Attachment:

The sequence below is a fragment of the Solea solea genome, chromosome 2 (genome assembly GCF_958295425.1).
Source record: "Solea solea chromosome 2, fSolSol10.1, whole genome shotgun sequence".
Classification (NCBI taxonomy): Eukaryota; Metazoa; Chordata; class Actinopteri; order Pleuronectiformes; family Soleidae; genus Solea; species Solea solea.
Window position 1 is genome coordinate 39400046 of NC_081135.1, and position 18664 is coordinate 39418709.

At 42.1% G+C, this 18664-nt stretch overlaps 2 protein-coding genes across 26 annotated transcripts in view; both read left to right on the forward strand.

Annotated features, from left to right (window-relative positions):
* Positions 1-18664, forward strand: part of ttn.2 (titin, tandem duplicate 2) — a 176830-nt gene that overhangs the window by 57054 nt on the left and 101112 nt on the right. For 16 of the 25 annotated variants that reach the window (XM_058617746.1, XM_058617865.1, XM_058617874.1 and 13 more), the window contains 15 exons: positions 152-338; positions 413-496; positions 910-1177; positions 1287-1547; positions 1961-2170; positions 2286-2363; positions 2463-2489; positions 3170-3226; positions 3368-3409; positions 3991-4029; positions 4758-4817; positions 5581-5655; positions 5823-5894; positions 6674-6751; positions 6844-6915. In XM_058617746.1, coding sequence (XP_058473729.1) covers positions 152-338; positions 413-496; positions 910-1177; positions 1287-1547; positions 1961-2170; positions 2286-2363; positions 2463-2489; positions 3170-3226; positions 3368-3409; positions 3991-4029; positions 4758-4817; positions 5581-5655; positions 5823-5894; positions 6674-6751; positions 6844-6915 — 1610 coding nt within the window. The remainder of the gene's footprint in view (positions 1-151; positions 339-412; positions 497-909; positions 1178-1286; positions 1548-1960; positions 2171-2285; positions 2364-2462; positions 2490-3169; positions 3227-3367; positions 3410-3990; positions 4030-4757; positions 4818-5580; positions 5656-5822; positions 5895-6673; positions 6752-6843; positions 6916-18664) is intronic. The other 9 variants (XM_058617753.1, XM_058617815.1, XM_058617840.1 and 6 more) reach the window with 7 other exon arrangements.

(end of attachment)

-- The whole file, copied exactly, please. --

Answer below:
The sequence below is a fragment of the Solea solea genome, chromosome 2 (genome assembly GCF_958295425.1).
Source record: "Solea solea chromosome 2, fSolSol10.1, whole genome shotgun sequence".
Classification (NCBI taxonomy): Eukaryota; Metazoa; Chordata; class Actinopteri; order Pleuronectiformes; family Soleidae; genus Solea; species Solea solea.
Window position 1 is genome coordinate 39400046 of NC_081135.1, and position 18664 is coordinate 39418709.

At 42.1% G+C, this 18664-nt stretch overlaps 2 protein-coding genes across 26 annotated transcripts in view; both read left to right on the forward strand.

Annotated features, from left to right (window-relative positions):
* Positions 1-18664, forward strand: part of ttn.2 (titin, tandem duplicate 2) — a 176830-nt gene that overhangs the window by 57054 nt on the left and 101112 nt on the right. For 16 of the 25 annotated variants that reach the window (XM_058617746.1, XM_058617865.1, XM_058617874.1 and 13 more), the window contains 15 exons: positions 152-338; positions 413-496; positions 910-1177; positions 1287-1547; positions 1961-2170; positions 2286-2363; positions 2463-2489; positions 3170-3226; positions 3368-3409; positions 3991-4029; positions 4758-4817; positions 5581-5655; positions 5823-5894; positions 6674-6751; positions 6844-6915. In XM_058617746.1, coding sequence (XP_058473729.1) covers positions 152-338; positions 413-496; positions 910-1177; positions 1287-1547; positions 1961-2170; positions 2286-2363; positions 2463-2489; positions 3170-3226; positions 3368-3409; positions 3991-4029; positions 4758-4817; positions 5581-5655; positions 5823-5894; positions 6674-6751; positions 6844-6915 — 1610 coding nt within the window. The remainder of the gene's footprint in view (positions 1-151; positions 339-412; positions 497-909; positions 1178-1286; positions 1548-1960; positions 2171-2285; positions 2364-2462; positions 2490-3169; positions 3227-3367; positions 3410-3990; positions 4030-4757; positions 4818-5580; positions 5656-5822; positions 5895-6673; positions 6752-6843; positions 6916-18664) is intronic. The other 9 variants (XM_058617753.1, XM_058617815.1, XM_058617840.1 and 6 more) reach the window with 7 other exon arrangements.